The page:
Stories of Mars

Mars, though a C11 and ZWO 224MC camera. Photo by Samir Patel

On July 27th, 2018, Mars will enter opposition. It will be the closest it has been to our pale blue dot in fifteen years. Right now, unfortunately for us, there appears to be a planet-wide dust-storm that obscures planetary detail through a scope. But without any optical aid, Mars appears as a sanguine orb in the constellation Capricornus. Mars, like the other four planets visible to the naked eye – Mercury, Venus, Saturn, and Jupiter, stuck out to ancient societies. Not only were these celestial objects remarkably bright, unlike the stars, they sometimes appear to move backward. Our word planet derives from the Greek planetai, literally wandering star. Mars is unique in how it has captured our attention in both antiquity and modern times. From its striking appearance to tales of canals and dreams of colonization, Mars has been a staple in our collective cultural conscience for as long as we have looked to the skies. What follows is a whirlwind tour of the stories we tell about Mars.

The planet’s distinct red appearance led many cultures to attribute it to war or pestilence. The Sumerians named it Nergul, after their god of war and plague. The Romans knew it as Mars, adopted from the Greek Ares and even had a day named after it – dies Martis. Around the 1st Century AD, the Germanic tribes worked to identify and associate Roman gods with their deities, a process we call interpretatio germanica. The day of Tyr, which we now know as Tuesday, was their analog to Mars. Mars was significant for reasons beyond cultural stories, some of the earliest astronomical observations involved the planets. The Chinese were aware of Mars from at least the 4th century BC. Around the same time, Aristotle observed the occultation of Mars by the moon and deduced that Mars was further away. The Egyptians were familiar with retrograde motion, naming Mars “Shining Horus, the star of the east in heaven that runs its course backward.” But it is with the advent of the telescopic viewing of Mars that gave birth to many of our science fiction stories today.

The Italian astronomer Giovani Schiaparelli observed Mars in 1877 and noted unusual formations he called canelli or channels. We know now that what Giovani saw were optical illusions. Unfortunately, translations into English led the word to transform into “canal” – something that implies an artificial heritage. Percival Lowell, an eccentric American businessman and polymath, took the idea and ran with it. He published a series of books detailing his various theories about intelligent life on Mars, starting with Mars in 1895. Even at the time, the books were controversial, but science fiction authors loved the concept and began incorporating it into their works.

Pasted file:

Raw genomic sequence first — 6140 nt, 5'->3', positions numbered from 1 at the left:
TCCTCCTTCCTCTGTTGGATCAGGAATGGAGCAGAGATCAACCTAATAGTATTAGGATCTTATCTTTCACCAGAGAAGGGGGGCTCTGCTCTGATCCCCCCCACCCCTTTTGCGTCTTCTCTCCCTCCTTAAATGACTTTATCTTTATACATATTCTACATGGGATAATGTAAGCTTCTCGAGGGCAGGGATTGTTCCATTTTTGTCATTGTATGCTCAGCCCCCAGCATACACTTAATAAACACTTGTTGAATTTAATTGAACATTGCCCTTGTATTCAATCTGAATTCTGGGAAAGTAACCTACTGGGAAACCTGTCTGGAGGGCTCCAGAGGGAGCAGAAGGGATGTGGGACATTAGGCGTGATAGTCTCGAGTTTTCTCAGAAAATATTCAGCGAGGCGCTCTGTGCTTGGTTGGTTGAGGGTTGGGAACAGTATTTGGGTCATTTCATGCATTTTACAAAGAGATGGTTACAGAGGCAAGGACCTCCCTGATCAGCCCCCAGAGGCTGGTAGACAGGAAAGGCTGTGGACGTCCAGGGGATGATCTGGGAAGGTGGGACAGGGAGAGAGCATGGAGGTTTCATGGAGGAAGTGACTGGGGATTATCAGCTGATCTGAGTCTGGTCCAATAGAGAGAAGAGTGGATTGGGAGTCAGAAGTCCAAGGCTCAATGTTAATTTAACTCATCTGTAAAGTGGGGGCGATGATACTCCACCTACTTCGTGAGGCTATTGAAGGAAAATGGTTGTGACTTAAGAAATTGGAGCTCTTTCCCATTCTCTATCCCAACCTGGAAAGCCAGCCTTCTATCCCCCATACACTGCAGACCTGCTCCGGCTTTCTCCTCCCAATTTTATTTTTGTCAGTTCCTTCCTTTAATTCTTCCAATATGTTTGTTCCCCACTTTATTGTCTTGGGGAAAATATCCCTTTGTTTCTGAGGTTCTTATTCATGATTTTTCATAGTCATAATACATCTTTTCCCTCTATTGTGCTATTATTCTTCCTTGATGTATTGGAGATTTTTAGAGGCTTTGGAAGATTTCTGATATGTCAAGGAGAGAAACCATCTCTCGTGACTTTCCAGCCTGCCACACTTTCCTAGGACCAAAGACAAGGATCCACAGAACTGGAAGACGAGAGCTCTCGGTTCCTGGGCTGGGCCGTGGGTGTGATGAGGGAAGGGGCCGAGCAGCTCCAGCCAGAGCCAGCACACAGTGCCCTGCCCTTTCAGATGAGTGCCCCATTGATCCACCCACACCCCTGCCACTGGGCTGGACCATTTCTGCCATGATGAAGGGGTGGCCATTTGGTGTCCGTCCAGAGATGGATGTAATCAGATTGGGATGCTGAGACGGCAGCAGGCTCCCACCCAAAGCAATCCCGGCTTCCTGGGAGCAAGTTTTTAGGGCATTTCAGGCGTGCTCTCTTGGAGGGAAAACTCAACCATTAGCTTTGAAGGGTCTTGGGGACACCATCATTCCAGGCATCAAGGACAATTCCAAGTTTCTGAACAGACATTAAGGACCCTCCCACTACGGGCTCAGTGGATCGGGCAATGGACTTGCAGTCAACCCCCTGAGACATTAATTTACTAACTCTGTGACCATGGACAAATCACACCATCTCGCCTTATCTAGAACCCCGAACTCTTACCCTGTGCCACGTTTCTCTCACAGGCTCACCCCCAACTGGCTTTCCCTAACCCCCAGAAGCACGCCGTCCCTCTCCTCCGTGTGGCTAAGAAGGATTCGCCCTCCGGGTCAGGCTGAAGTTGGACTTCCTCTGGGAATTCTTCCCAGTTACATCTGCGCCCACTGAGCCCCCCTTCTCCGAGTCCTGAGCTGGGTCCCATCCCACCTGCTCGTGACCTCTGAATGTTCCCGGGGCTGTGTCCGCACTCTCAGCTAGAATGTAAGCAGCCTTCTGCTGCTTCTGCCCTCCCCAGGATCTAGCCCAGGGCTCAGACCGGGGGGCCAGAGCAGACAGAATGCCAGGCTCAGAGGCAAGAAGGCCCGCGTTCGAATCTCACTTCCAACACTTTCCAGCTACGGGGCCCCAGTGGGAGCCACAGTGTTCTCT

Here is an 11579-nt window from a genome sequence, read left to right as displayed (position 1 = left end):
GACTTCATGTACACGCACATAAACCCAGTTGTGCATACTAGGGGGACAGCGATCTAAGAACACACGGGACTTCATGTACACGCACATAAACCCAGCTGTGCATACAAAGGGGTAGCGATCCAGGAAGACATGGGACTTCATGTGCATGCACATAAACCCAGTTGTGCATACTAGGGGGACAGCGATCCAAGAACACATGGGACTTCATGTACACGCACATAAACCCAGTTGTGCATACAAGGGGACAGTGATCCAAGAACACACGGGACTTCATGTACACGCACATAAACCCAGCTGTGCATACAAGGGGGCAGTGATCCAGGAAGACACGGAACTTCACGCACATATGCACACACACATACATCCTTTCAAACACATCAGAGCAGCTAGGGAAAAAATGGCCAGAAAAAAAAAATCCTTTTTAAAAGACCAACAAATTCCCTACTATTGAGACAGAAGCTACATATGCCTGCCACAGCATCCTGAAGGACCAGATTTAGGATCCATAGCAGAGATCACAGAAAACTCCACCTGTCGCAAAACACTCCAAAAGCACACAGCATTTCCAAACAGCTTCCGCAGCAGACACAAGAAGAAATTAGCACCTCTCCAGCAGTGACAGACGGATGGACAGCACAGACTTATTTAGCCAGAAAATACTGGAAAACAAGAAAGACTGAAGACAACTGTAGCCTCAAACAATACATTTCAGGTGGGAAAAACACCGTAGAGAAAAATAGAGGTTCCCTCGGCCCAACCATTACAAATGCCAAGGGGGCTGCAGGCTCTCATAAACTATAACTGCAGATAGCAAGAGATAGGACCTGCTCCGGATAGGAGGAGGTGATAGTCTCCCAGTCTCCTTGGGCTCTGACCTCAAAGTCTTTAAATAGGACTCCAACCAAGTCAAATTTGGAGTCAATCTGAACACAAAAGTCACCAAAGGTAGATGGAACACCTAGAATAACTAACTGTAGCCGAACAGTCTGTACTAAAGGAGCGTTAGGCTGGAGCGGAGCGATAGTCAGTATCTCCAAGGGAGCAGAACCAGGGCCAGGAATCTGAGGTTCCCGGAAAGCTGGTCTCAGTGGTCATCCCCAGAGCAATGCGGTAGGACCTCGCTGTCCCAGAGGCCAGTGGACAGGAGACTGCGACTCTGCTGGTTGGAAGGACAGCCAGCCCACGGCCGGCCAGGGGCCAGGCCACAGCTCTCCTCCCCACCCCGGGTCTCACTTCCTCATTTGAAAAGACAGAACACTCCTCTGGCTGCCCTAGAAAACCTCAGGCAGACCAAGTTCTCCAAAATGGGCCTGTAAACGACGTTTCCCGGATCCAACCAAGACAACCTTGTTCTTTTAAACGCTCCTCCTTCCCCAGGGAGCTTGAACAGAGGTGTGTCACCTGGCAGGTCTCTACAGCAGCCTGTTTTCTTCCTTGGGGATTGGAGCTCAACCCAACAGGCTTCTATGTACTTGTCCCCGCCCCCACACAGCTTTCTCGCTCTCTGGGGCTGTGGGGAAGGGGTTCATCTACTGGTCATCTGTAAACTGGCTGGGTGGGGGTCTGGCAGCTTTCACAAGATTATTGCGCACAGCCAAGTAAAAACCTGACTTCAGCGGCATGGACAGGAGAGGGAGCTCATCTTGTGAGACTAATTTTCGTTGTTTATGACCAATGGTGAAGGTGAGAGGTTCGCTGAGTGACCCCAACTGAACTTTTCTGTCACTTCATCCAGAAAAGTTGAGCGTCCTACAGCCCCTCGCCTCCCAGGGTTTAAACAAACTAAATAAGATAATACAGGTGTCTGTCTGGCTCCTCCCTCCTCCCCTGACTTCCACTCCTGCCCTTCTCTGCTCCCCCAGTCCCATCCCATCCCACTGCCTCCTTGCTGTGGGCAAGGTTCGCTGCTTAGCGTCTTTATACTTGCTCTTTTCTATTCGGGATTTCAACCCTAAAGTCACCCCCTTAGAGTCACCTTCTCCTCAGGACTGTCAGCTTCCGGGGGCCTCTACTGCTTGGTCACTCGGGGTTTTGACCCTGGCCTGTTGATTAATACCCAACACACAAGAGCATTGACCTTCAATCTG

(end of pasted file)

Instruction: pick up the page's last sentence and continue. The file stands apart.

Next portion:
The earliest science fiction writers to take advantage of supposed life on Mars was HG Wells’ War of the Worlds in 1898 and Edgar Rice Burroughs’ Barsoom series in 1912. Alien invaders greedy for Earth’s resources is a familiar trope, but it was Burroughs’ tales of John Carter’s escapades on a dying Martian planet that influenced the next generation of authors during the golden age of science fiction. There are, of course, many other beautiful stories about Mars, and it is unfortunately impossible to cover all of them.

John Campbell was the editor of Astounding Science Fiction, and he ushered in a new style of science fiction. The focus shifted from pulp super-science to a more grounded view of the possible, to characters and ideas instead of gadgets. Many of the luminaries of science fiction had their start writing for Campbell – Isaac Asimov, Robert Heinlein, Arthur C. Clarke, and many others. During that time, Ray Bradbury wrote Martian Chronicles (1950), a series of short stories telling how humans traveled to Mars, met its inhabitants, and the aftermath of what happens after catastrophe befalls both species. The idea of Martians and Mars as an old and dying race is something that appears as a genre staple throughout the pulp and golden age eras. Robert Heinlein’s Martians in Stranger in a Strange Land (1961) and The Red Planet (1949) are decidedly more alien but still exist as an ancient species on an old and dying planet. All that changed in 1965 with Mariner 4’s arrival to the Red Planet.

The Mariner 4 mission came at a tumultuous time for the country, with the Cuban Missile Crisis and President John F. Kennedy’s assassination happening only a few years earlier. Mariner 4 found no canals. It found a planet with a thin atmosphere with no surface water whatsoever. Mars was not an older, slowly dying analog to Earth. It was a dead and desolate planet. Science fiction was also changing. The belief that technology was the solution to all our problems seemed hopelessly naïve in the face of nuclear annihilation. Stories like Do Androids Dream of Electric Sheep (1968) by Philip K. Dick (which later became the movie Blade Runner) depict Mars as a penal colony. The theme of Martian colonists rebelling against rule by Earthlings became popular, and in general, the tales took on a more dystopian hue.

Fast forward to today. For a time, it seemed the age of exploration is over. Next year we celebrate the 50th anniversary of humanity landing on the moon, and we have never been beyond it. But now people are talking unironically of one-way trips to Mars. Billionaires like Elon Musk and Jeff Bezos are plowing their resources into developing rockets for space missions. Books and movies like The Martian portray human habitation on Mars not just as a technical marvel, but as something heroic in and of itself. Mars lures us with a sense of adventure we thought gone, and the hope of immortality in a form. Carl Sagan said, “Mars has become a kind of mythic arena onto which we have projected our Earthly hopes and fears.” Thus has it been, thus shall it ever be.